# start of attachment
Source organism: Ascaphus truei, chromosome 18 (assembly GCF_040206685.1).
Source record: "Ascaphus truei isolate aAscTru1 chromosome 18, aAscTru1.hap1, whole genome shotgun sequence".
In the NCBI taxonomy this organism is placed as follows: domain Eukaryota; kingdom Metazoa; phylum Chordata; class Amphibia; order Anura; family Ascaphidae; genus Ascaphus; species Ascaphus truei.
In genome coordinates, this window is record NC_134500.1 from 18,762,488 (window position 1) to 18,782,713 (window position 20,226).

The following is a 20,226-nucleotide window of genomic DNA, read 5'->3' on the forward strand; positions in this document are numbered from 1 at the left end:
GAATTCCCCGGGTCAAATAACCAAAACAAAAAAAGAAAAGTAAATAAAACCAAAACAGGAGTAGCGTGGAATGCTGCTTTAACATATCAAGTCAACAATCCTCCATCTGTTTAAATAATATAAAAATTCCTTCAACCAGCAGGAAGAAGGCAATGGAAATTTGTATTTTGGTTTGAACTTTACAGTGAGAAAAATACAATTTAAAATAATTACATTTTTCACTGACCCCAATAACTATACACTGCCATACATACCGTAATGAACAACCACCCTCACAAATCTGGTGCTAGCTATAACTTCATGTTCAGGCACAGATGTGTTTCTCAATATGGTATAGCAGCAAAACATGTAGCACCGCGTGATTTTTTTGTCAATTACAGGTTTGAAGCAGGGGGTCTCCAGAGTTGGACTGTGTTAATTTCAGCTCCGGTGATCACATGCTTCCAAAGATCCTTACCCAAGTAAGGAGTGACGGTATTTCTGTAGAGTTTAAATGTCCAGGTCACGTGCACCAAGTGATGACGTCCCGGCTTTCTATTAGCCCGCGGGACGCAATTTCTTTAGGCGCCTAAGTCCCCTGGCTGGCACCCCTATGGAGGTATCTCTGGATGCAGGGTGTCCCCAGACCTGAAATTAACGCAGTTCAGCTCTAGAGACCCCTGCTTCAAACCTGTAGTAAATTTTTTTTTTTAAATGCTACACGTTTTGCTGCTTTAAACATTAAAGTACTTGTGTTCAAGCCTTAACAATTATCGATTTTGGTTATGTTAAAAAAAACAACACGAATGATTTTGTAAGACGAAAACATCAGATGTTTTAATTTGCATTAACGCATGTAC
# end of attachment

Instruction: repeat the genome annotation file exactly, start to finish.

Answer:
Source organism: Ascaphus truei, chromosome 18 (assembly GCF_040206685.1).
Source record: "Ascaphus truei isolate aAscTru1 chromosome 18, aAscTru1.hap1, whole genome shotgun sequence".
In the NCBI taxonomy this organism is placed as follows: domain Eukaryota; kingdom Metazoa; phylum Chordata; class Amphibia; order Anura; family Ascaphidae; genus Ascaphus; species Ascaphus truei.
In genome coordinates, this window is record NC_134500.1 from 18,762,488 (window position 1) to 18,782,713 (window position 20,226).

The following is a 20,226-nucleotide window of genomic DNA, read 5'->3' on the forward strand; positions in this document are numbered from 1 at the left end:
GAATTCCCCGGGTCAAATAACCAAAACAAAAAAAGAAAAGTAAATAAAACCAAAACAGGAGTAGCGTGGAATGCTGCTTTAACATATCAAGTCAACAATCCTCCATCTGTTTAAATAATATAAAAATTCCTTCAACCAGCAGGAAGAAGGCAATGGAAATTTGTATTTTGGTTTGAACTTTACAGTGAGAAAAATACAATTTAAAATAATTACATTTTTCACTGACCCCAATAACTATACACTGCCATACATACCGTAATGAACAACCACCCTCACAAATCTGGTGCTAGCTATAACTTCATGTTCAGGCACAGATGTGTTTCTCAATATGGTATAGCAGCAAAACATGTAGCACCGCGTGATTTTTTTGTCAATTACAGGTTTGAAGCAGGGGGTCTCCAGAGTTGGACTGTGTTAATTTCAGCTCCGGTGATCACATGCTTCCAAAGATCCTTACCCAAGTAAGGAGTGACGGTATTTCTGTAGAGTTTAAATGTCCAGGTCACGTGCACCAAGTGATGACGTCCCGGCTTTCTATTAGCCCGCGGGACGCAATTTCTTTAGGCGCCTAAGTCCCCTGGCTGGCACCCCTATGGAGGTATCTCTGGATGCAGGGTGTCCCCAGACCTGAAATTAACGCAGTTCAGCTCTAGAGACCCCTGCTTCAAACCTGTAGTAAATTTTTTTTTTTAAATGCTACACGTTTTGCTGCTTTAAACATTAAAGTACTTGTGTTCAAGCCTTAACAATTATCGATTTTGGTTATGTTAAAAAAAACAACACGAATGATTTTGTAAGACGAAAACATCAGATGTTTTAATTTGCATTAACGCATGTAC